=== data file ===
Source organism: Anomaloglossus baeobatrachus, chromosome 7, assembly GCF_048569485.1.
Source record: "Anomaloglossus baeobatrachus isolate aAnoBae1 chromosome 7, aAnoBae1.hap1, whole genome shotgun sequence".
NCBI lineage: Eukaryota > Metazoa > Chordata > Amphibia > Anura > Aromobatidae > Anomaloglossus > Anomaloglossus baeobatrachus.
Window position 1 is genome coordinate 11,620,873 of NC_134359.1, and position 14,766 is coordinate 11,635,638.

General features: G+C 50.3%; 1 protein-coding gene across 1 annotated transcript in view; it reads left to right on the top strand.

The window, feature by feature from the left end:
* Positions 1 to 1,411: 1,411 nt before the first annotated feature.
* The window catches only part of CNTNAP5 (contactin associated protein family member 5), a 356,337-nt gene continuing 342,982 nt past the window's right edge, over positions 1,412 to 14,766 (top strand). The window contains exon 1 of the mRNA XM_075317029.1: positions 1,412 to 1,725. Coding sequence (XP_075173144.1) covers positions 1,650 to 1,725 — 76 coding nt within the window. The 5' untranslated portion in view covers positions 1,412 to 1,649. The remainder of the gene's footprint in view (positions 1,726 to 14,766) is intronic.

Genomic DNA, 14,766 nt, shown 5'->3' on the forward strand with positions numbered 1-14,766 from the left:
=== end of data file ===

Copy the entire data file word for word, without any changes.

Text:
Source organism: Anomaloglossus baeobatrachus, chromosome 7, assembly GCF_048569485.1.
Source record: "Anomaloglossus baeobatrachus isolate aAnoBae1 chromosome 7, aAnoBae1.hap1, whole genome shotgun sequence".
NCBI lineage: Eukaryota > Metazoa > Chordata > Amphibia > Anura > Aromobatidae > Anomaloglossus > Anomaloglossus baeobatrachus.
Window position 1 is genome coordinate 11,620,873 of NC_134359.1, and position 14,766 is coordinate 11,635,638.

General features: G+C 50.3%; 1 protein-coding gene across 1 annotated transcript in view; it reads left to right on the top strand.

The window, feature by feature from the left end:
* Positions 1 to 1,411: 1,411 nt before the first annotated feature.
* The window catches only part of CNTNAP5 (contactin associated protein family member 5), a 356,337-nt gene continuing 342,982 nt past the window's right edge, over positions 1,412 to 14,766 (top strand). The window contains exon 1 of the mRNA XM_075317029.1: positions 1,412 to 1,725. Coding sequence (XP_075173144.1) covers positions 1,650 to 1,725 — 76 coding nt within the window. The 5' untranslated portion in view covers positions 1,412 to 1,649. The remainder of the gene's footprint in view (positions 1,726 to 14,766) is intronic.

Genomic DNA, 14,766 nt, shown 5'->3' on the forward strand with positions numbered 1-14,766 from the left: